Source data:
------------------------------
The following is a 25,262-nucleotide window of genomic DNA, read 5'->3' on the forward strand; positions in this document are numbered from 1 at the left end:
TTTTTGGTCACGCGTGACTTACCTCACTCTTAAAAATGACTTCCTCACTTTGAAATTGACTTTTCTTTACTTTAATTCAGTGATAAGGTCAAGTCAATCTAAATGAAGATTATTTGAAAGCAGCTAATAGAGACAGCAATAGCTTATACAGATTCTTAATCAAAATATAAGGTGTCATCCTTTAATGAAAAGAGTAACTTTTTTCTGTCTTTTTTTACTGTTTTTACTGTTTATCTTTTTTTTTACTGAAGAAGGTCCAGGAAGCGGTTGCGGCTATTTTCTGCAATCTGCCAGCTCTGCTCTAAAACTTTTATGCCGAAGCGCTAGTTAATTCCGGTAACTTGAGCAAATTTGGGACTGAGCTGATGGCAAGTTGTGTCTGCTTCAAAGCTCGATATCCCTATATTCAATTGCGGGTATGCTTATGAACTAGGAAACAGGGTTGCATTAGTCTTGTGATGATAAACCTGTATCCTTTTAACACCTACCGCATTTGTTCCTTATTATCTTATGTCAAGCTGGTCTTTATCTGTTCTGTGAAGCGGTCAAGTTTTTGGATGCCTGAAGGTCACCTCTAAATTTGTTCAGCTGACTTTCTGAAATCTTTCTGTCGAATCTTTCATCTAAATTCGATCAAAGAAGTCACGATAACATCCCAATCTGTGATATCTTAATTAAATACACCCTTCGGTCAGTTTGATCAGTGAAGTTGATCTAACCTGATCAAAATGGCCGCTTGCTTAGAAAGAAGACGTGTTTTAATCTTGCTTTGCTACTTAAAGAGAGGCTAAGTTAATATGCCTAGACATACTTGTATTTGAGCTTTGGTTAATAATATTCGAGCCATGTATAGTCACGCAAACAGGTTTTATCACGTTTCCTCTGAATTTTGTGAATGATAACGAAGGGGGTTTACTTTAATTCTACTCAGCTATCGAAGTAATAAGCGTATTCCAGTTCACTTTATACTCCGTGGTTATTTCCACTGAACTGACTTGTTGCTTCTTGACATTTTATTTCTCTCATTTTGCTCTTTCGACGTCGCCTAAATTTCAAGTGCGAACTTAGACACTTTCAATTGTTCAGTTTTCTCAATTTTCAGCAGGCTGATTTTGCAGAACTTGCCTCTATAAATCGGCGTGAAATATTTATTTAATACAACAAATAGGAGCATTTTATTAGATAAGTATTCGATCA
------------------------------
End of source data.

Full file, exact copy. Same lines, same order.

The following is a 25,262-nucleotide window of genomic DNA, read 5'->3' on the forward strand; positions in this document are numbered from 1 at the left end:
TTTTTGGTCACGCGTGACTTACCTCACTCTTAAAAATGACTTCCTCACTTTGAAATTGACTTTTCTTTACTTTAATTCAGTGATAAGGTCAAGTCAATCTAAATGAAGATTATTTGAAAGCAGCTAATAGAGACAGCAATAGCTTATACAGATTCTTAATCAAAATATAAGGTGTCATCCTTTAATGAAAAGAGTAACTTTTTTCTGTCTTTTTTTACTGTTTTTACTGTTTATCTTTTTTTTTACTGAAGAAGGTCCAGGAAGCGGTTGCGGCTATTTTCTGCAATCTGCCAGCTCTGCTCTAAAACTTTTATGCCGAAGCGCTAGTTAATTCCGGTAACTTGAGCAAATTTGGGACTGAGCTGATGGCAAGTTGTGTCTGCTTCAAAGCTCGATATCCCTATATTCAATTGCGGGTATGCTTATGAACTAGGAAACAGGGTTGCATTAGTCTTGTGATGATAAACCTGTATCCTTTTAACACCTACCGCATTTGTTCCTTATTATCTTATGTCAAGCTGGTCTTTATCTGTTCTGTGAAGCGGTCAAGTTTTTGGATGCCTGAAGGTCACCTCTAAATTTGTTCAGCTGACTTTCTGAAATCTTTCTGTCGAATCTTTCATCTAAATTCGATCAAAGAAGTCACGATAACATCCCAATCTGTGATATCTTAATTAAATACACCCTTCGGTCAGTTTGATCAGTGAAGTTGATCTAACCTGATCAAAATGGCCGCTTGCTTAGAAAGAAGACGTGTTTTAATCTTGCTTTGCTACTTAAAGAGAGGCTAAGTTAATATGCCTAGACATACTTGTATTTGAGCTTTGGTTAATAATATTCGAGCCATGTATAGTCACGCAAACAGGTTTTATCACGTTTCCTCTGAATTTTGTGAATGATAACGAAGGGGGTTTACTTTAATTCTACTCAGCTATCGAAGTAATAAGCGTATTCCAGTTCACTTTATACTCCGTGGTTATTTCCACTGAACTGACTTGTTGCTTCTTGACATTTTATTTCTCTCATTTTGCTCTTTCGACGTCGCCTAAATTTCAAGTGCGAACTTAGACACTTTCAATTGTTCAGTTTTCTCAATTTTCAGCAGGCTGATTTTGCAGAACTTGCCTCTATAAATCGGCGTGAAATATTTATTTAATACAACAAATAGGAGCATTTTATTAGATAAGTATTCGATCA